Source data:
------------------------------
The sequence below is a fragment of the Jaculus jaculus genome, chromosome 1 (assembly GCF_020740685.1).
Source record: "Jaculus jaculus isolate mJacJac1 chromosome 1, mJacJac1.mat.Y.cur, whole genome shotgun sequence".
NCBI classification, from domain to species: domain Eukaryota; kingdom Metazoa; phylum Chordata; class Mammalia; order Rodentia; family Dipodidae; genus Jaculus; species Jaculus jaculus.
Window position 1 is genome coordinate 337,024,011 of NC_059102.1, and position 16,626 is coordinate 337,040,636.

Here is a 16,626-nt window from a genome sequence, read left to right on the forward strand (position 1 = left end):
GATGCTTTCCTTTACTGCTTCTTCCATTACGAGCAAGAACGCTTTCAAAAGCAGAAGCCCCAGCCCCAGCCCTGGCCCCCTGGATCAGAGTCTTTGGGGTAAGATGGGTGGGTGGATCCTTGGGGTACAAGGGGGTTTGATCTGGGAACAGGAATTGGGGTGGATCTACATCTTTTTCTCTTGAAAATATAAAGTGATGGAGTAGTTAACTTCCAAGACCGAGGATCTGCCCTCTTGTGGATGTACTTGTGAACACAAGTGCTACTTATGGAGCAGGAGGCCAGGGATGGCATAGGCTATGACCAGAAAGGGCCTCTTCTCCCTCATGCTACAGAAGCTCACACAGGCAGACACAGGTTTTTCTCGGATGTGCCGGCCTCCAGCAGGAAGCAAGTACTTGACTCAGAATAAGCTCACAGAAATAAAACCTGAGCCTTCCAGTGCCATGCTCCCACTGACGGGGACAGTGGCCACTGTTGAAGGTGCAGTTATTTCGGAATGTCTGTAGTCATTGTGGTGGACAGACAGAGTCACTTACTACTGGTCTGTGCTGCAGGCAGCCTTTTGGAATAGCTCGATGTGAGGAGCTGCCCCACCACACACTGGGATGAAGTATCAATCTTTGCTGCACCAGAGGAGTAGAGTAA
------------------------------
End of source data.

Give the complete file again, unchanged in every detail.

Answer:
The sequence below is a fragment of the Jaculus jaculus genome, chromosome 1 (assembly GCF_020740685.1).
Source record: "Jaculus jaculus isolate mJacJac1 chromosome 1, mJacJac1.mat.Y.cur, whole genome shotgun sequence".
NCBI classification, from domain to species: domain Eukaryota; kingdom Metazoa; phylum Chordata; class Mammalia; order Rodentia; family Dipodidae; genus Jaculus; species Jaculus jaculus.
Window position 1 is genome coordinate 337,024,011 of NC_059102.1, and position 16,626 is coordinate 337,040,636.

Here is a 16,626-nt window from a genome sequence, read left to right on the forward strand (position 1 = left end):
GATGCTTTCCTTTACTGCTTCTTCCATTACGAGCAAGAACGCTTTCAAAAGCAGAAGCCCCAGCCCCAGCCCTGGCCCCCTGGATCAGAGTCTTTGGGGTAAGATGGGTGGGTGGATCCTTGGGGTACAAGGGGGTTTGATCTGGGAACAGGAATTGGGGTGGATCTACATCTTTTTCTCTTGAAAATATAAAGTGATGGAGTAGTTAACTTCCAAGACCGAGGATCTGCCCTCTTGTGGATGTACTTGTGAACACAAGTGCTACTTATGGAGCAGGAGGCCAGGGATGGCATAGGCTATGACCAGAAAGGGCCTCTTCTCCCTCATGCTACAGAAGCTCACACAGGCAGACACAGGTTTTTCTCGGATGTGCCGGCCTCCAGCAGGAAGCAAGTACTTGACTCAGAATAAGCTCACAGAAATAAAACCTGAGCCTTCCAGTGCCATGCTCCCACTGACGGGGACAGTGGCCACTGTTGAAGGTGCAGTTATTTCGGAATGTCTGTAGTCATTGTGGTGGACAGACAGAGTCACTTACTACTGGTCTGTGCTGCAGGCAGCCTTTTGGAATAGCTCGATGTGAGGAGCTGCCCCACCACACACTGGGATGAAGTATCAATCTTTGCTGCACCAGAGGAGTAGAGTAA